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      Histidine-rich glycoprotein (HRGP): Pleiotropic and paradoxical effects on macrophage, tumor microenvironment, angiogenesis, and other physiological and pathological processes

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          Abstract

          Histidine-rich glycoprotein (HRGP) is a relatively less known glycoprotein, but it is abundant in plasma with a multidomain structure, which allows it to interact with many ligands and regulate various biological processes. HRGP ligands includes heme, Zn 2+, thrombospondin, plasmin/plasminogen, heparin/heparan sulfate, fibrinogen, tropomyosin, IgG, FcγR, C1q. In many conditions, the histidine-rich region of HRGP strengthens ligand binding following interaction with Zn 2+ or exposure to low pH, such as sites of tissue injury or tumor growth. The multidomain structure and diverse ligand binding attributes of HRGP indicates that it can act as an extracellular adaptor protein, connecting with different ligands, especially on cell surfaces. Also, HRGP can selectively target IgG, which blocks the production of soluble immune complexes. The most common cell surface ligand of HRGP is heparan sulfate proteoglycan, and the interaction is also potentiated by elevated Zn 2+ concentration and low pH. Recent reports have shown that HRGP can modulate macrophage polarization and possibly regulate other physiological processes such as angiogenesis, anti-tumor immune response, fibrinolysis and coagulation, soluble immune complex clearance and phagocytosis of apoptotic/necrosis cells. In addition, it has also been reported that HRGP has antibacterial and anti-HIV infection effects and may be used as a novel clinical biomarker accordingly. This review outlines the molecular, structural and biological properties of HRGP as well as presenting an update on the function of HRGP in various physiological processes.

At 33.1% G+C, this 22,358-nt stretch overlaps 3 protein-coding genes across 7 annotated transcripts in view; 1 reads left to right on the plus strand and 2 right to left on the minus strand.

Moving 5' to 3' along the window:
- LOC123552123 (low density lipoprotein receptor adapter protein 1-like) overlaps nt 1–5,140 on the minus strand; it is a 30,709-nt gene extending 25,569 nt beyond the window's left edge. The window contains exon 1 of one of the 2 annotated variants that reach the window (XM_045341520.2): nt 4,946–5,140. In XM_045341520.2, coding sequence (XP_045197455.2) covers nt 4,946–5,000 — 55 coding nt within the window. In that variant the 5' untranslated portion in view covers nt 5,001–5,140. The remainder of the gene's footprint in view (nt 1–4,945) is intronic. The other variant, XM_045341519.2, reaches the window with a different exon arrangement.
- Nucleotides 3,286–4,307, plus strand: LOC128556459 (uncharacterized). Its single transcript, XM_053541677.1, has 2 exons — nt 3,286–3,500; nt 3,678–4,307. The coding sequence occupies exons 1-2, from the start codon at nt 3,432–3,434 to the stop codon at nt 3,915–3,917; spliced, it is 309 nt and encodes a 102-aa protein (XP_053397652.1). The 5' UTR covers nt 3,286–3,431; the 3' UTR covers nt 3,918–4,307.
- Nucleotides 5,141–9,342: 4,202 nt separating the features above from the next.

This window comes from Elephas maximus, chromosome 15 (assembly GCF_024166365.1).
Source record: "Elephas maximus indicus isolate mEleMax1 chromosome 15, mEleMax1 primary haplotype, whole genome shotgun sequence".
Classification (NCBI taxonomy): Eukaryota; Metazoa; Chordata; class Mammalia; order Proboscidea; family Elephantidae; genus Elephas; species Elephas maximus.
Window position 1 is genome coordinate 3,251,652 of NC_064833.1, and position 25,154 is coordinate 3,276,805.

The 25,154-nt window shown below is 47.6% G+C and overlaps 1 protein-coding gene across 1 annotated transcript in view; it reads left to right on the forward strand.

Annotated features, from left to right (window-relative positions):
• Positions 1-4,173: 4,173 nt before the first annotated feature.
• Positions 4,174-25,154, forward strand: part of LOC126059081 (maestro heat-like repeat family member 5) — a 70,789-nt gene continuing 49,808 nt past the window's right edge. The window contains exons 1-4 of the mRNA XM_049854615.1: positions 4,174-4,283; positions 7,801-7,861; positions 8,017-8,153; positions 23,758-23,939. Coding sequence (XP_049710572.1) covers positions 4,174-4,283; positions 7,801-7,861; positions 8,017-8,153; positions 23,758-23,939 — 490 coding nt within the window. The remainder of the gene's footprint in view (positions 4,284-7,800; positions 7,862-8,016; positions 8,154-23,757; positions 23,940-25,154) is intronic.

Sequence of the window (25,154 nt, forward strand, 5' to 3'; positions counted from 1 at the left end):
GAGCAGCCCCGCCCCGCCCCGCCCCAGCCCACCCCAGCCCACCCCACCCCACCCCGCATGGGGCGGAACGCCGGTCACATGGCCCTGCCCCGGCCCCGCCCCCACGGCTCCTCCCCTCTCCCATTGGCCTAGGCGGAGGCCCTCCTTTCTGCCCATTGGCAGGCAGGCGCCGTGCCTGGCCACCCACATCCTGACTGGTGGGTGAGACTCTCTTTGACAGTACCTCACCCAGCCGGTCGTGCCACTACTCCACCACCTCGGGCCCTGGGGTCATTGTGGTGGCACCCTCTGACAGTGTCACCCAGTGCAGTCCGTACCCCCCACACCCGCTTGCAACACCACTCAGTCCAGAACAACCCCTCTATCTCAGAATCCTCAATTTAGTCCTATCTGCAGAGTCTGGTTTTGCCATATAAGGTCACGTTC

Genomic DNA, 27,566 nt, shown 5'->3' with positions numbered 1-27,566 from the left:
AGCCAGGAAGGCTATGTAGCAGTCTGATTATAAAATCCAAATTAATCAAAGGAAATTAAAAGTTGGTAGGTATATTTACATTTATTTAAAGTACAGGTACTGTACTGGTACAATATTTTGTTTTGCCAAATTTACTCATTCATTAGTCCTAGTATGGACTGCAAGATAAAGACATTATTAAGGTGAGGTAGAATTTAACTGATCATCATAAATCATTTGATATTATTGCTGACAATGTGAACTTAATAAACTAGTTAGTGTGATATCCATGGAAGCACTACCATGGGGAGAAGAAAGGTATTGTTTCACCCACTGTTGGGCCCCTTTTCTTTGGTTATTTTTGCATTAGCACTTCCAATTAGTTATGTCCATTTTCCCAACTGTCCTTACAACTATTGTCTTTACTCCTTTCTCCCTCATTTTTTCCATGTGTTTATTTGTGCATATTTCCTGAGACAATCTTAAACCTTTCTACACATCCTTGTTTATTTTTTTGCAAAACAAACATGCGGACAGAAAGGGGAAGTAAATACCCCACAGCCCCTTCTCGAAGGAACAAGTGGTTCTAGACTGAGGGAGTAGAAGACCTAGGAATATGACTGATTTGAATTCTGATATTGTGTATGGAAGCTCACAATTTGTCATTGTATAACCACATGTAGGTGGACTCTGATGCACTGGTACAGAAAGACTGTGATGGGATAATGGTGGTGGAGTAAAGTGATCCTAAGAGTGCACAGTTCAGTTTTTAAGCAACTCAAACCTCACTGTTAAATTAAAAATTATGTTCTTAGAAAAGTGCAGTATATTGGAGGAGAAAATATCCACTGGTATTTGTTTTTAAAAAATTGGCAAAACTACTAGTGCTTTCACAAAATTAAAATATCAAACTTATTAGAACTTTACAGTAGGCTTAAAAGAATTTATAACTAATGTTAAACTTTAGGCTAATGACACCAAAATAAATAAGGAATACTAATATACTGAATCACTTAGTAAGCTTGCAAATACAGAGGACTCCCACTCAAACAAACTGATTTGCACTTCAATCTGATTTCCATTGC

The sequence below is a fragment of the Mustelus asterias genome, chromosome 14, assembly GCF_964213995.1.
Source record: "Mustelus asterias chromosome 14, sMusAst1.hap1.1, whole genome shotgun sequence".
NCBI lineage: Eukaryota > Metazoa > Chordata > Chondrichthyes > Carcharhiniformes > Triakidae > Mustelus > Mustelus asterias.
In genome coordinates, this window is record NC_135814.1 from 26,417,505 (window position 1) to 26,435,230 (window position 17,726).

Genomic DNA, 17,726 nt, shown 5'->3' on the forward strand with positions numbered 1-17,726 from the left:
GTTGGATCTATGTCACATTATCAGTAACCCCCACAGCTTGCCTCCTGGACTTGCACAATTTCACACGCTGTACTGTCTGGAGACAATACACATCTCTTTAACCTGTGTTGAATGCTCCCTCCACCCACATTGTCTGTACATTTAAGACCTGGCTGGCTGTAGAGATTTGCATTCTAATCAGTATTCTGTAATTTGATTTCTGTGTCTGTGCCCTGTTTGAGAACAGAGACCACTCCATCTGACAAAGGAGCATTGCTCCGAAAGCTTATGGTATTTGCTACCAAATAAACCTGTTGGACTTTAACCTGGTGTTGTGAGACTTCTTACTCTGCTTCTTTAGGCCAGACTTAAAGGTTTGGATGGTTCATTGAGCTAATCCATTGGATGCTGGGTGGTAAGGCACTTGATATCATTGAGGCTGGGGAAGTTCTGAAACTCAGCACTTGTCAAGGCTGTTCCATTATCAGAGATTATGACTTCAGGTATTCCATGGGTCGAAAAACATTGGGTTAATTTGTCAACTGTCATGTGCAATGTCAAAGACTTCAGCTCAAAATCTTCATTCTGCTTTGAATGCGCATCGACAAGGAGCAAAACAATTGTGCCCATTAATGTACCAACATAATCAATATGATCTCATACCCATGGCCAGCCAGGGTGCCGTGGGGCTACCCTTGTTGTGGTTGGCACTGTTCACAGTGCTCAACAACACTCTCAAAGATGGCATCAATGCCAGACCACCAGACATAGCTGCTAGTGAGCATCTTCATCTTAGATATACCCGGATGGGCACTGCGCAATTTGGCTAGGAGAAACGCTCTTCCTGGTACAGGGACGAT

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          Macrophage polarization: tumor-associated macrophages as a paradigm for polarized M2 mononuclear phagocytes.

          Mononuclear phagocytes are versatile cells that can express different functional programs in response to microenvironmental signals. Fully polarized M1 and M2 (or alternatively activated) macrophages are the extremes of a continuum of functional states. Macrophages that infiltrate tumor tissues are driven by tumor-derived and T cell-derived cytokines to acquire a polarized M2 phenotype. These functionally polarized cells, and similarly oriented or immature dendritic cells present in tumors, have a key role in subversion of adaptive immunity and in inflammatory circuits that promote tumor growth and progression.
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            Normalization of tumor vasculature: an emerging concept in antiangiogenic therapy.

            Solid tumors require blood vessels for growth, and many new cancer therapies are directed against the tumor vasculature. The widely held view is that these antiangiogenic therapies should destroy the tumor vasculature, thereby depriving the tumor of oxygen and nutrients. Here, I review emerging evidence supporting an alternative hypothesis-that certain antiangiogenic agents can also transiently "normalize" the abnormal structure and function of tumor vasculature to make it more efficient for oxygen and drug delivery. Drugs that induce vascular normalization can alleviate hypoxia and increase the efficacy of conventional therapies if both are carefully scheduled. A better understanding of the molecular and cellular underpinnings of vascular normalization may ultimately lead to more effective therapies not only for cancer but also for diseases with abnormal vasculature, as well as regenerative medicine, in which the goal is to create and maintain a functionally normal vasculature.